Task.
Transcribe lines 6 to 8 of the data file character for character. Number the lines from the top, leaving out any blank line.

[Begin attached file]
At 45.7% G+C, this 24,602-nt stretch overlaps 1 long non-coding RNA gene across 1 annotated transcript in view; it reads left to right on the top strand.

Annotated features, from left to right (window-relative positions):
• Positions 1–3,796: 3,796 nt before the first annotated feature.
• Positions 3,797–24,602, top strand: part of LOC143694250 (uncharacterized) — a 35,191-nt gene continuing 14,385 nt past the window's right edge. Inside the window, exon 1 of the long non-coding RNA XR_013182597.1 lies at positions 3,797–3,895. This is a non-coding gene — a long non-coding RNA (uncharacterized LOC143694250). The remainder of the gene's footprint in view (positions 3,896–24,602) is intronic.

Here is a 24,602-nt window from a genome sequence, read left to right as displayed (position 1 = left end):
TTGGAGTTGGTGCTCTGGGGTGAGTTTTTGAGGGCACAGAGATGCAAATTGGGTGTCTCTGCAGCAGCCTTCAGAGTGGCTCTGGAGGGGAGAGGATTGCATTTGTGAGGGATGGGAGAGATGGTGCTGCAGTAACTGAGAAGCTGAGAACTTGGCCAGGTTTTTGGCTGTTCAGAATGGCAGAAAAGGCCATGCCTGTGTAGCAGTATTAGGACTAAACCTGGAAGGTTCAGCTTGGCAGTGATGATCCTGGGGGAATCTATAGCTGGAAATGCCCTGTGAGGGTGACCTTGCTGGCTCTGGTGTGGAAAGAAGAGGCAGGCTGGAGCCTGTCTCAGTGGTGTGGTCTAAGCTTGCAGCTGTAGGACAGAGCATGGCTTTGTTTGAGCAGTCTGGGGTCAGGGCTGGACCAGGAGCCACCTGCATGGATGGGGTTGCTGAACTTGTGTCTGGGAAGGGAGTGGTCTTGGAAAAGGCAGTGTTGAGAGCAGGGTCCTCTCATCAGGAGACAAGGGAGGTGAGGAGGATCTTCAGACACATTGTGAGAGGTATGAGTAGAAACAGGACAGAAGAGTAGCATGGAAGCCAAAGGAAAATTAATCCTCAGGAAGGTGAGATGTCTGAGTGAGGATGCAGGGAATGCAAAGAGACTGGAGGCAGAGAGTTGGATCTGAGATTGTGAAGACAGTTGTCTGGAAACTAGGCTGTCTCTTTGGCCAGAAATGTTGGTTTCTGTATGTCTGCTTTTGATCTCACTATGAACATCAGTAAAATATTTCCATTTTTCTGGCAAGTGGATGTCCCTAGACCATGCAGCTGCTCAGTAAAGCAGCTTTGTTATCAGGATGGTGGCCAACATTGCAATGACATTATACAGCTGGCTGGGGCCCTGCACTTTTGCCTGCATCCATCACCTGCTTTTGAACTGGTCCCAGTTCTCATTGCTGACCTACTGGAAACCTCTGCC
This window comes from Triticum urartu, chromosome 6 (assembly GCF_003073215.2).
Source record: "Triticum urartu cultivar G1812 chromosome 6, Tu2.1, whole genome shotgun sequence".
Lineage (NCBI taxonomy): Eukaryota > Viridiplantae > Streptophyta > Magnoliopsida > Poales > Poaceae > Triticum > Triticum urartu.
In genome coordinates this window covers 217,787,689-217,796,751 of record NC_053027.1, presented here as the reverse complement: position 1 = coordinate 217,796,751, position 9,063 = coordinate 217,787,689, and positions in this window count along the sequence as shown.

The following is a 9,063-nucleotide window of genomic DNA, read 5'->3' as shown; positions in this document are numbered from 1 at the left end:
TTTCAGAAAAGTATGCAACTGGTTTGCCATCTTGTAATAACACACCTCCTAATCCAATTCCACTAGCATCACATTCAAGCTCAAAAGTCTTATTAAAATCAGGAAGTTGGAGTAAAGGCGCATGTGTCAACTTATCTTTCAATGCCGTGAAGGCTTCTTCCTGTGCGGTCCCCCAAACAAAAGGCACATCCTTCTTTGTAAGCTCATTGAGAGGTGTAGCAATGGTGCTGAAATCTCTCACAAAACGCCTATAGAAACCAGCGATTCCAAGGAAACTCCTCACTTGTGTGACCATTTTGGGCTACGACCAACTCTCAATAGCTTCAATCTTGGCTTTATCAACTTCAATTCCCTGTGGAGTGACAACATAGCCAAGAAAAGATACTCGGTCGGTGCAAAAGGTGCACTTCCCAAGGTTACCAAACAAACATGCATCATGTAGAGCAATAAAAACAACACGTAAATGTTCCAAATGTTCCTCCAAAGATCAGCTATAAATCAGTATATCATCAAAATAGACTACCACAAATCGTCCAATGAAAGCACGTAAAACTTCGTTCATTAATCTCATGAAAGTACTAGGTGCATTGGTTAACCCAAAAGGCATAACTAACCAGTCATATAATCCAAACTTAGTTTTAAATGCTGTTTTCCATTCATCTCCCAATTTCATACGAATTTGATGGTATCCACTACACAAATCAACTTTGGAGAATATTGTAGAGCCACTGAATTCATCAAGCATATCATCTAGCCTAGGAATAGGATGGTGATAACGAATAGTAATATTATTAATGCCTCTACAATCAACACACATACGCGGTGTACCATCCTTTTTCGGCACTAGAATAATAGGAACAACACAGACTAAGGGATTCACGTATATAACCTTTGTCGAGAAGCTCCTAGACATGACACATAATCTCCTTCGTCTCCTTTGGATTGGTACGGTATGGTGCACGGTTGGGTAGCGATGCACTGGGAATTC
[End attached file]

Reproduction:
TTGGAGTTGGTGCTCTGGGGTGAGTTTTTGAGGGCACAGAGATGCAAATTGGGTGTCTCTGCAGCAGCCTTCAGAGTGGCTCTGGAGGGGAGAGGATTGCATTTGTGAGGGATGGGAGAGATGGTGCTGCAGTAACTGAGAAGCTGAGAACTTGGCCAGGTTTTTGGCTGTTCAGAATGGCAGAAAAGGCCATGCCTGTGTAGCAGTATTAGGACTAAACCTGGAAGGTTCAGCTTGGCAGTGATGATCCTGGGGGAATCTATAGCTGGAAATGCCCTGTGAGGGTGACCTTGCTGGCTCTGGTGTGGAAAGAAGAGGCAGGCTGGAGCCTGTCTCAGTGGTGTGGTCTAAGCTTGCAGCTGTAGGACAGAGCATGGCTTTGTTTGAGCAGTCTGGGGTCAGGGCTGGACCAGGAGCCACCTGCATGGATGGGGTTGCTGAACTTGTGTCTGGGAAGGGAGTGGTCTTGGAAAAGGCAGTGTTGAGAGCAGGGTCCTCTCATCAGGAGACAAGGGAGGTGAGGAGGATCTTCAGACACATTGTGAGAGGTATGAGTAGAAACAGGACAGAAGAGTAGCATGGAAGCCAAAGGAAAATTAATCCTCAGGAAGGTGAGATGTCTGAGTGAGGATGCAGGGAATGCAAAGAGACTGGAGGCAGAGAGTTGGATCTGAGATTGTGAAGACAGTTGTCTGGAAACTAGGCTGTCTCTTTGGCCAGAAATGTTGGTTTCTGTATGTCTGCTTTTGATCTCACTATGAACATCAGTAAAATATTTCCATTTTTCTGGCAAGTGGATGTCCCTAGACCATGCAGCTGCTCAGTAAAGCAGCTTTGTTATCAGGATGGTGGCCAACATTGCAATGACATTATACAGCTGGCTGGGGCCCTGCACTTTTGCCTGCATCCATCACCTGCTTTTGAACTGGTCCCAGTTCTCATTGCTGACCTACTGGAAACCTCTGCC
This window comes from Triticum urartu, chromosome 6 (assembly GCF_003073215.2).
Source record: "Triticum urartu cultivar G1812 chromosome 6, Tu2.1, whole genome shotgun sequence".